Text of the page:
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A400M, TUDM’s New Asset Can Boost National Defence

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PETALING JAYA – The A400M aircraft of the Royal Malaysian Airforce (TUDM) can boost the national defence capability via Strategic Airlift and Tactical Airlift operations.

The aircraft, which arrived yesterday, has a further reach and can carry more cargo compared to the C-130 Hercules, which is also part of TUDM’s assets.

The aircraft is also capable of performing missions such as Medical Evacuation, Air-to Air Refuelling, Aerial Delivery (Paratroops & Logistics)and Humanitarian Aid and Disaster Relief Operations.

TUDM chief, General Datuk Seri Roslan Saad said three more A400M would arrive in stages, two this year, and the other, early next year.

“Malaysia is the first in Asia to use the A400M, and the fifth after France, Germany, Turkey and the United Kingdom,” he told a media conference after a reception ceremony for the A400M at the TUDM Air Force Base in Subang here, today.

The A400M was flown by TUDM pilots headed by Lt Col Masro Kaliwon and assisted by four Air Quartermasters. It left Seville, Spain Thursday for Abu Dhabi, and arrived in Malaysia yesterday.

The Airbus Defence Company-built A400M can carry a 20-tonne load for 3,400 nautical miles without refuelling at a height of 37,000 feet and at a speed of 0.72 Mach.

Roslan said a new unit, Squadron 22, had been created to handle the aircraft and 15 officers (pilots and engineers) and 30 personnel (loadmaster and technicians) had undergone basic course at the International Training Centre in Servile.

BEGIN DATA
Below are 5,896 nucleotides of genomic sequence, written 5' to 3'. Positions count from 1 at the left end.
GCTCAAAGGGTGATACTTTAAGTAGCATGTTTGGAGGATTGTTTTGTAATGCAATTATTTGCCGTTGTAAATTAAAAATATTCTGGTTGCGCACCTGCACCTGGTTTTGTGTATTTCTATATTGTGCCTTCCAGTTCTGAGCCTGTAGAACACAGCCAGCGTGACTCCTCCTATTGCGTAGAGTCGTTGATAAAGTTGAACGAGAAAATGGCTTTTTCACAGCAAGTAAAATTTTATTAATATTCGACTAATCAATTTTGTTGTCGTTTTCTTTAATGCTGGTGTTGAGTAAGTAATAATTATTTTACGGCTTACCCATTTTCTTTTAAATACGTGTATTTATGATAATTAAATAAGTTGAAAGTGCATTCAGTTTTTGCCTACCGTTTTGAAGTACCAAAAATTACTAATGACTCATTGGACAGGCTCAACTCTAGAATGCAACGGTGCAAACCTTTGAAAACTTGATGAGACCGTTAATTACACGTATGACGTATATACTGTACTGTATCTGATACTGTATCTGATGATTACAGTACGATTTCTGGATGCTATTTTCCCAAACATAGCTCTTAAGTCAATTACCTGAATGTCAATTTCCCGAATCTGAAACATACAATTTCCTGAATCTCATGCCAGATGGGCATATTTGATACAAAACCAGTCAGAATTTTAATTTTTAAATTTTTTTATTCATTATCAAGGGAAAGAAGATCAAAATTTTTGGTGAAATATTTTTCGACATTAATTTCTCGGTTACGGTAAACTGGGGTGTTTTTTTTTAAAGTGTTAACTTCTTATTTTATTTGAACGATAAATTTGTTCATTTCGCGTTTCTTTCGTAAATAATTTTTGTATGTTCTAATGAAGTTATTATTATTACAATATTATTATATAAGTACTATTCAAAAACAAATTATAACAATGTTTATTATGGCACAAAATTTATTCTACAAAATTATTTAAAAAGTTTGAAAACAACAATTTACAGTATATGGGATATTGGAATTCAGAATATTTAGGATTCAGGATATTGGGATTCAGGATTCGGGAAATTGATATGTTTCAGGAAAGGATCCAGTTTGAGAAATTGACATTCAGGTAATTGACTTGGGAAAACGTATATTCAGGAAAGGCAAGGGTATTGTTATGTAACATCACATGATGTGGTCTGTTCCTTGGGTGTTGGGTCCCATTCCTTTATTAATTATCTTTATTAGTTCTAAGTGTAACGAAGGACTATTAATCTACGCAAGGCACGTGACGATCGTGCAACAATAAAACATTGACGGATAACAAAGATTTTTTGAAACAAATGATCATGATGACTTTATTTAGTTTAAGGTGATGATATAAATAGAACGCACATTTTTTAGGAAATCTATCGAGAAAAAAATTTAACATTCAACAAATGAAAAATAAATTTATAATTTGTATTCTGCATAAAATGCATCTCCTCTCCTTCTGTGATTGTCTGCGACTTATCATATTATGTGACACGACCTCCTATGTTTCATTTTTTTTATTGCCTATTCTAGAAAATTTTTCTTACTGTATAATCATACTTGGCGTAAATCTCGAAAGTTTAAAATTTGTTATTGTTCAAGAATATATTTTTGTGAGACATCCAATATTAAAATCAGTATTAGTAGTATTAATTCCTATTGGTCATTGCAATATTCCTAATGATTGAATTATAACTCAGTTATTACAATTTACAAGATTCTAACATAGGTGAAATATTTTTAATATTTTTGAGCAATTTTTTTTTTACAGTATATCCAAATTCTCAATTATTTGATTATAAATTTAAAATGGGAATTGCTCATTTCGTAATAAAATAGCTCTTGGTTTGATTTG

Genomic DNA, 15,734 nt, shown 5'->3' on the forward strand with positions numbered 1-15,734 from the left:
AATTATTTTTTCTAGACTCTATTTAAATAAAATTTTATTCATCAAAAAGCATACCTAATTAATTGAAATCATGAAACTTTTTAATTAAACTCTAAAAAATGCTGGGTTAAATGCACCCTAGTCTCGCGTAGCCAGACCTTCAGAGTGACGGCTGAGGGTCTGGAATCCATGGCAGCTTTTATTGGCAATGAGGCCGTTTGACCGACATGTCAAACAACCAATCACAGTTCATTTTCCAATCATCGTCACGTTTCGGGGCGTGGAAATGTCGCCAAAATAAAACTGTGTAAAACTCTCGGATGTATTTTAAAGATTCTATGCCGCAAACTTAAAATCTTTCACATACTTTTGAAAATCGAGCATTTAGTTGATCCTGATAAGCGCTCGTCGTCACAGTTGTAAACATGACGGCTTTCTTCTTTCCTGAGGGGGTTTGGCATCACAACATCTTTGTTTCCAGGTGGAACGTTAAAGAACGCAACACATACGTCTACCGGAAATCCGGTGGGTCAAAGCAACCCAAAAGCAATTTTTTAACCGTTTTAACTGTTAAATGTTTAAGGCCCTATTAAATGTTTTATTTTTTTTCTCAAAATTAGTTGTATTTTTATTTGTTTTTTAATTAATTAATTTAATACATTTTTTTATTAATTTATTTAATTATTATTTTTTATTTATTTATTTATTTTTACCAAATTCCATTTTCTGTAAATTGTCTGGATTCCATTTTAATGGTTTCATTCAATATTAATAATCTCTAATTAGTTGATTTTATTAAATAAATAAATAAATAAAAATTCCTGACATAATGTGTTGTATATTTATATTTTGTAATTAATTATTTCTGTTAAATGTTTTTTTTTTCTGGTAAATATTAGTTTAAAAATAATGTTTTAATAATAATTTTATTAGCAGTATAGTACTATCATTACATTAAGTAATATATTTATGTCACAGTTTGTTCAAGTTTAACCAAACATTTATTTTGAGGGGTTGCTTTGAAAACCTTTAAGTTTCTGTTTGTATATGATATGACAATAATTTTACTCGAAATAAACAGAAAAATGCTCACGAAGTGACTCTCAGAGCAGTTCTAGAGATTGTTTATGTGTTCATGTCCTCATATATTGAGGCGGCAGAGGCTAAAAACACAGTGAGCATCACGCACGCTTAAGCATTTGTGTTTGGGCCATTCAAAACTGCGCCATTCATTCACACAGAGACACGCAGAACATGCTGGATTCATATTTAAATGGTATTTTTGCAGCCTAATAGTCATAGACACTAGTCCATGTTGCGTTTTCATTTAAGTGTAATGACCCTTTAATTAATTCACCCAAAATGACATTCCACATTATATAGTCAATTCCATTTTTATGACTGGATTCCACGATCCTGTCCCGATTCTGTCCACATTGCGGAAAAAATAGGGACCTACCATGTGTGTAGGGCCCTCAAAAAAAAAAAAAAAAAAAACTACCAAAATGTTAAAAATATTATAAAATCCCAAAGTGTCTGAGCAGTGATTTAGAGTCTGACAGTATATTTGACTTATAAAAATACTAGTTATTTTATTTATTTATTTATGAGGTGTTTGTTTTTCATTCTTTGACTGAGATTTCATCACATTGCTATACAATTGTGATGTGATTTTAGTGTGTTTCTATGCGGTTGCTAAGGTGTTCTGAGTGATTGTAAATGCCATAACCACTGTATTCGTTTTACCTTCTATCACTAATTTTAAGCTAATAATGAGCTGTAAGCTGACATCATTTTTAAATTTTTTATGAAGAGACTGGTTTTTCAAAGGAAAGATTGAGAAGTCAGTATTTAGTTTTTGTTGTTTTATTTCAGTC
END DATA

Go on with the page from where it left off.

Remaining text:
“TUDM is coordinating the course and training requirements with Airbus Defence & Space involving eight pilots, four loadmasters, and 24 technicians,” he said.

The A400M would be officially introduced during the opening of the 2015 Langkawi International Maritime and Aerospace (LIMA) Exhibition on March 17.

It would also be displayed to the public during ’15 LIMA, until March 21.

In the meantime, Roslan said the new aircraft would not replace C-130 Hercules which currently are utilised mostly for transportation activities.

“C-130 is still being used, and both have their respective roles,” he said.
Meanwhile, Masro said it was the ‘best feeling’ when he flew the aircraft from Seville, Spain to Subang, which took about 18 hours.

“Compared to my previous aircraft, this is better, with modern instrument system. It can fly higher, which reduces fuel (consumption) and operation costs, and it can ferry more cargo,” said Masro who previously flew the C-130 Hercules. – BERNAMA


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